Charles Lewis III SEES YOU.
“O for a Muse of fire, that would ascend
The brightest heaven of invention,
A kingdom for a stage, princes to act
And monarchs to behold the swelling scene!”
– William Shakespeare, Henry V, Act I, Sc. 1
I was originally going to write this post about the similarities between professional sports and theatre – what with baseball season now in full swing, the Warriors kickin’ ass in the play-offs, and Wrestlemania a few weeks back (the latter would have included several nods to my ‘Pub colleague and fellow wrestling fan Anthony Miller). But as I took a peek back at my last entry, in which I pondered on-camera work vs. on-stage work, I found myself stuck on a lot of recent conversations about the two possibly converging in order to survive.
Let me start off by saying something we all know: theatre is neither dying nor dead. It’s been around longer than any of us and will still be around after we’re gone. The reason for that being the fact that in the end all one needs for theatre is at least one performer and an audience. That’s why you can’t look any changes to it the same way you look at recent changes to film (going digital), television (cord-cutting and Netflix binging), or radio (also transitioning to digital and competing with Pandora/Spotify/Rdio/etc.). All three of those of those formats are technologies first, performance art media second (if that). Theatre should never be wholly dependent on technology (despite the fact that tech people are super-amazing powerful wizards in whose hands we put our lives and whom I love dearly).
But what about when theatre does incorporate tech? Hell, going from soft blue to a spotlight to a blackout can mean the difference between a play being brilliant or just confusing. In recent years we’ve all seen a significant rise in theatre productions incorporating technology not traditionally associated with theatre, even here on the indie theatre scene. Some of them, when done right, can add a powerful new element to the story (video projection), whilst others are just a plain intrusion to the entire process (tweet seats). And of course, there’s technology that allows you to watch theatre when you’re nowhere near the theatre. And that, my friend, is what I’ll be focusing on today.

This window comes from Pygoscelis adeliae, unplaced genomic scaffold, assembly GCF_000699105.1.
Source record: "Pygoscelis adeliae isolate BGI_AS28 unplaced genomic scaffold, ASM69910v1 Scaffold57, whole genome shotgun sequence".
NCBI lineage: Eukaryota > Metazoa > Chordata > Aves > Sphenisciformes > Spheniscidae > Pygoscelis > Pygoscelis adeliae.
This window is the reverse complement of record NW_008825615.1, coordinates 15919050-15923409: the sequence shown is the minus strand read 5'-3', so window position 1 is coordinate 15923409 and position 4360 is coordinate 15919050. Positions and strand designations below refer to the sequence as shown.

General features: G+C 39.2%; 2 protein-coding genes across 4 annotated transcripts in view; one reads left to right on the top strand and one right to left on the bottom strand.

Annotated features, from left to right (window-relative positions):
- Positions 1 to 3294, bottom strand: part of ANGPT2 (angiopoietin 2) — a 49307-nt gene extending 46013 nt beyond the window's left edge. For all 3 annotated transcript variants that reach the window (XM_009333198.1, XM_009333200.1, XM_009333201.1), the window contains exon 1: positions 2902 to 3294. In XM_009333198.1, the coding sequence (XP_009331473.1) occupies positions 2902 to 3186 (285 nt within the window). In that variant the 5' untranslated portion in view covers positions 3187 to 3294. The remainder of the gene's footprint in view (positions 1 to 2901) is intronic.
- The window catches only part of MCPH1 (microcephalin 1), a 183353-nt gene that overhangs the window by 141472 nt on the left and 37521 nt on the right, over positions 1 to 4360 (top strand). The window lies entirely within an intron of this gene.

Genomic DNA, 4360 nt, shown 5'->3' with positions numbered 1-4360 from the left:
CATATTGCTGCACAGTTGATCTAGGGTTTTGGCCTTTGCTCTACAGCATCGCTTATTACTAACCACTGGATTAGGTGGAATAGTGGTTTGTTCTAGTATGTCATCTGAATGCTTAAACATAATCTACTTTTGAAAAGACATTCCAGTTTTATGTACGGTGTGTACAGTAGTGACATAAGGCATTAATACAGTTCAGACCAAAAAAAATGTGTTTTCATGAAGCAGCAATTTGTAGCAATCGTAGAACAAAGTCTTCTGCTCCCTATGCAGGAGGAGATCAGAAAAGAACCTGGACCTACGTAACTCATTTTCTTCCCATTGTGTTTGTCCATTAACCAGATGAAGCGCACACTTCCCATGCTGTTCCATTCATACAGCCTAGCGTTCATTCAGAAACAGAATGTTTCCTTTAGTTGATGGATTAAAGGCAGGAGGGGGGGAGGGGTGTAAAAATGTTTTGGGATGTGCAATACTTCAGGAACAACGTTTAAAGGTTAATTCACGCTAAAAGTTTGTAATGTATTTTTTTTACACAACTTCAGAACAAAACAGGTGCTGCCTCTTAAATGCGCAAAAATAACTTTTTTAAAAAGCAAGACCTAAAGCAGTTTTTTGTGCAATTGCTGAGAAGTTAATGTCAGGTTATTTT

Recently, as I was scrolling Facebook, I came across this article posted on the wall of Melissa Hillman, Artistic Director of Impact Theatre in Berkeley. It’s an op-ed blog about two new apps – Periscope (owned by Twitter) and Meerkat – that allow you to live-stream events directly from your phone. Naturally this has led to heated discussion as to when using such an app would be appropriate, if ever. I sure as hell wouldn’t want to go to a play and sit behind someone holding up their phone or tablet like some concert-goer (something that actually has happened to me in recent years: once at a Thunderbird show and once at BOA). And that’s not even getting into the whole piracy question; the whole reason Google Glass is banned in American cinemas is for that very reason.
Still, I’m not opposed to the idea of live-streaming theatre. I mean, why not? The big guys are already doing it. I’ve been part of productions for the SF Opera that were either broadcast live or recorded to re-air on PBS. Fathom Events is a company specifically dedicated to transmitting live sporting events (like boxing and wrestling – I still mentioned wrestling this week) and performances into cinemas across the country; most notably those of New York’s Metropolitan Opera before they also re-air on PBS.
And we in the indie theatre scene have HowlRound TV. I’m sorry to say that I’ve never attended the One-Minute Play Festival (for which the ‘Pub’s own Marissa Skudlarek has written several plays), but I make it a point to watch HowlRound’s annual live-stream of the production. Now think of how many productions you’ve done that friends and family members wished they could attend, were they not halfway across the country. Before I inherited this piece of internet real estate from the esteemed Claire Rice, she made a Top 10 list of things she thinks theatre needs. After re-reading No.s 8 and 10 (and maybe even No. 5), I can see live-streaming of plays as something that could be a real boon to the indie theatre scene, if done right. In fact, in regards to No. 10, I’d love to see our friends at Theatre Bay Area take this under consideration, even if it meant teaming up with a company like HowlRound. Imagine the TBA Awards – which, incidentally, is now Claire’s jurisdiction – streamed across the country (nay, the world) for theatre-lovers all over?